Whole Genome Sequencing By Melissa Ward, CIIE Research Fellow

Apr 14, 2015Blog, Latest news

Melissa genomeThe power of next generation sequencing is allowing us to gain a more detailed understanding than ever before about how bacteria spread. I am hugely excited to be a part of the Urban Zoonoses project, which will generate a vast amount of bacterial isolates along with meta-data at an unprecedented level of detail.We will be performing whole genome sequence analysis of bacterial samples collected through many strands of the Urban Zoonoses project, from humans, livestock, food, wildlife and the environment. I will use state-of-the art methods for integrating the bacterial genetic sequence data with information about the time, loca-tion and host from which the bacteria were sampled. By combining epidemiological and demographic infor-mation with the genetic data, we will be able to under-stand the E. coli diversity within Nairobi, and how this differs across socioeconomic groups, in different housing types and in relation to livestock keeping practices.

From the bacterial genome sequences we can also look for genes of interest, such as those conferring bacterial virulence or resistance to antibiotics. By examining the set of genes carried by bacteria from different individuals, hosts or locations, we can make inferences about reservoirs of antibiotic resistance and pinpoint potential hotspots for disease outbreaks, with a particular emphasis on zoonotic transmissions.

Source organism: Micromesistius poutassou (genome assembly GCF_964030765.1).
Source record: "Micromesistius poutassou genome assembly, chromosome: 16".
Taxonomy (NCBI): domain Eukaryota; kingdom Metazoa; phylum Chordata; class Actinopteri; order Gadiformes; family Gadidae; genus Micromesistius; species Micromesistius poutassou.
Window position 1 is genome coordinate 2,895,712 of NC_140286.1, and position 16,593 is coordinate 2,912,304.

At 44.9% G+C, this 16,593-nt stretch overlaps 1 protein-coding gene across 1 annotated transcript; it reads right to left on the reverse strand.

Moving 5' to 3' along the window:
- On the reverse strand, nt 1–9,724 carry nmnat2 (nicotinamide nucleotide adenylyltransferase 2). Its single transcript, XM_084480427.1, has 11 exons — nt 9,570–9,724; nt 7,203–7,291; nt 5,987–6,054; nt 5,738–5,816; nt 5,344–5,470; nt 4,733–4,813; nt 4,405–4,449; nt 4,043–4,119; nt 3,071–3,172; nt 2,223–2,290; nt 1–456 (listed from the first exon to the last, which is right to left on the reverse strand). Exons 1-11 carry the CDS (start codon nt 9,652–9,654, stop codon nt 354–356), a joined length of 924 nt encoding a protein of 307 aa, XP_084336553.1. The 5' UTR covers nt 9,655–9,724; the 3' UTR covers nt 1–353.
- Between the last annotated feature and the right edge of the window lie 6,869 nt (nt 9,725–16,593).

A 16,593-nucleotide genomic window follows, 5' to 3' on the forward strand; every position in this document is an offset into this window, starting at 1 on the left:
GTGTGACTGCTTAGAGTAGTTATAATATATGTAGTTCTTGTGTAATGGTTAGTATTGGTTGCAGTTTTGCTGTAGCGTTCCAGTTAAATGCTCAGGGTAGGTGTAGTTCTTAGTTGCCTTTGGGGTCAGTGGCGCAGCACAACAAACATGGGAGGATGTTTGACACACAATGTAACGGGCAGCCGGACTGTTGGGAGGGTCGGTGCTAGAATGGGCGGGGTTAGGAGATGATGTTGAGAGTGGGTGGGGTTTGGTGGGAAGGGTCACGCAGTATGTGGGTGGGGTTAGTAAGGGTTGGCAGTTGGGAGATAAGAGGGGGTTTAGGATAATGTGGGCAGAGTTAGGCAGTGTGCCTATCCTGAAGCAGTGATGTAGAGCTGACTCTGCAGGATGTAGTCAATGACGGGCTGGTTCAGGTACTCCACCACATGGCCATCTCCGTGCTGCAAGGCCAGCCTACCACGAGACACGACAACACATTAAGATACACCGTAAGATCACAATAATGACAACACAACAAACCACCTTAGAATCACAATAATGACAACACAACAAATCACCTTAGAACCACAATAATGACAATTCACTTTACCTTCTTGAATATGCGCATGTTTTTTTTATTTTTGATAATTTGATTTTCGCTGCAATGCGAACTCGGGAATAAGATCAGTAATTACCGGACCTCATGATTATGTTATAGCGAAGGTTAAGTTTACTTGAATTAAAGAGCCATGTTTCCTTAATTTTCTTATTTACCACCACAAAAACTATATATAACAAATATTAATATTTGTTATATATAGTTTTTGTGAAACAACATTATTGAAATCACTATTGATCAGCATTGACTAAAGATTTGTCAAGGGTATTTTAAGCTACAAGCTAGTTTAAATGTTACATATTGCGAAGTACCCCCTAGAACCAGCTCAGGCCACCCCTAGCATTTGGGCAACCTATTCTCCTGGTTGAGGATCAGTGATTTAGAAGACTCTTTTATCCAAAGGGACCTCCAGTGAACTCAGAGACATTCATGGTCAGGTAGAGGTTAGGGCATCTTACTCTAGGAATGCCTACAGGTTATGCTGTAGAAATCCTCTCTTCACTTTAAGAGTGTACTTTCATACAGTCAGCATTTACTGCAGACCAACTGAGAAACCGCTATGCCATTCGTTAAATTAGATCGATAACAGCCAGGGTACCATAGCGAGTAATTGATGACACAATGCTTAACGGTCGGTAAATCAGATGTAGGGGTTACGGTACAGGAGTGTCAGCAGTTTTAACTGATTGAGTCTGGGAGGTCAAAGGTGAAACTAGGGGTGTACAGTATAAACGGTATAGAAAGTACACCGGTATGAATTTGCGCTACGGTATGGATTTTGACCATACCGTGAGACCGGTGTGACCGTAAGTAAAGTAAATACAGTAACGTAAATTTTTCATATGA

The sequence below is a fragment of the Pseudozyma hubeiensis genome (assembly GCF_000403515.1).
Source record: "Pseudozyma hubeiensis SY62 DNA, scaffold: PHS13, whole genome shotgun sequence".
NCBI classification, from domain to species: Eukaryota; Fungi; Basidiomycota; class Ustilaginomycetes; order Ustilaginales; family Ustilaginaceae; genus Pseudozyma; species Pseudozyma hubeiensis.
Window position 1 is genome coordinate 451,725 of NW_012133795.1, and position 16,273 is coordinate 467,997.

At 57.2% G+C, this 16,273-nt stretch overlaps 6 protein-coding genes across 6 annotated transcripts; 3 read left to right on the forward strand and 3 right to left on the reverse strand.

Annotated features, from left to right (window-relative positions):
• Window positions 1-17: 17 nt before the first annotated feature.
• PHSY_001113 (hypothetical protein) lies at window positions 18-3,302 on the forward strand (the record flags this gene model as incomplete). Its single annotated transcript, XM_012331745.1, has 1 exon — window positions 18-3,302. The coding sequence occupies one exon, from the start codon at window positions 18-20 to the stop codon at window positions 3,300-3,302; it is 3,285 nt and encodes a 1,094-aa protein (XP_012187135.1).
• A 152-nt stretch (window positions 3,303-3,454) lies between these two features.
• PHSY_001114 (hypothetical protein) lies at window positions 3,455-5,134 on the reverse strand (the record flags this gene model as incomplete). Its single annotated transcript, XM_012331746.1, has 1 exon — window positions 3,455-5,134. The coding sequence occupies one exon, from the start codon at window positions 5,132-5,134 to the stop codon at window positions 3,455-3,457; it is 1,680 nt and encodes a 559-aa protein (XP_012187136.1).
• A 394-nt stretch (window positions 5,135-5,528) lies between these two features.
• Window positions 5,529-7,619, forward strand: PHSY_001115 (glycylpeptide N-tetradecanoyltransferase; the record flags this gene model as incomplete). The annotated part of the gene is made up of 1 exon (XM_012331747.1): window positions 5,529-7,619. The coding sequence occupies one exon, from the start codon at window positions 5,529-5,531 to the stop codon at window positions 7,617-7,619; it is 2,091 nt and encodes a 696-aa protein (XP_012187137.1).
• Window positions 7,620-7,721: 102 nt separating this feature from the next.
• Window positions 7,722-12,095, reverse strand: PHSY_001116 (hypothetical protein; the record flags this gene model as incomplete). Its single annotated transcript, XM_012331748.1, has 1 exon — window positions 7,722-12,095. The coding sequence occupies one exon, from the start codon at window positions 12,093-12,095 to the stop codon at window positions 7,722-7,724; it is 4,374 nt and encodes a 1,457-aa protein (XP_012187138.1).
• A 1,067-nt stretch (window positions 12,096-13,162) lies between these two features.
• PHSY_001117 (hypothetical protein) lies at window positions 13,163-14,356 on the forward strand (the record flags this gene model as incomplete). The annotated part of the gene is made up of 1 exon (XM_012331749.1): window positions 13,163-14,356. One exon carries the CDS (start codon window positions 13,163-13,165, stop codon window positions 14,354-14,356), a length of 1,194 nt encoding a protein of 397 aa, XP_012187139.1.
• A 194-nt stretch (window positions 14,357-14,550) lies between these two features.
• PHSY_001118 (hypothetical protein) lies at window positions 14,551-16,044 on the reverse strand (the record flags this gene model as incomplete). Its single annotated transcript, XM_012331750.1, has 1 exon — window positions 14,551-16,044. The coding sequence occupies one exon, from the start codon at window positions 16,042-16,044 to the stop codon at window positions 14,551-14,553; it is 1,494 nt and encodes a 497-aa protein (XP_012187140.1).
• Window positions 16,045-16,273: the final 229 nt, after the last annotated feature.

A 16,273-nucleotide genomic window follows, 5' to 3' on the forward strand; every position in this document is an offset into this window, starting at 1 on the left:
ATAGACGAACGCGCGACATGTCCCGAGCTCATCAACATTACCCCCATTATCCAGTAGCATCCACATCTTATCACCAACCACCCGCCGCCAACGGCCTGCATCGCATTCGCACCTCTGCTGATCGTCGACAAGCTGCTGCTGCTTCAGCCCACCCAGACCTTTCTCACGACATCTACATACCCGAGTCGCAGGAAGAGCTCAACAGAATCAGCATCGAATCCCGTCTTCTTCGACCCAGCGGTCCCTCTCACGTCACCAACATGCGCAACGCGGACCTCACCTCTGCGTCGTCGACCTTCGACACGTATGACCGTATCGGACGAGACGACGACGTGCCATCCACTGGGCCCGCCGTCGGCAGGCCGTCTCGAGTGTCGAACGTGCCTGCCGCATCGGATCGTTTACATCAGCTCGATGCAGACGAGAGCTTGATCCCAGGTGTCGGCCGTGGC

I have previously used whole genome sequence analysis to investigate the transmission of S. aureus between livestock and humans, and have also used phylogenetic techniques to help understand the origins of the HIV-1 group M epidemic. I am currently assessing the utility of whole genome sequencing as a tool for identifying epidemiologically related E. coli infections in collaboration with the Scot-tish E. coli O157 Reference Laboratory.

My involvement with the Urban Zoonoses project is made possible through a Junior Research Fellowship at the Centre for Immunity, Infection and Evolution at the University of Edinburgh, and a Sir Henry Wellcome Postdoctoral Fellowship from the Wellcome Trust.

Melissa Ward is a CIIE Research Fellow at the University of Edinburg.


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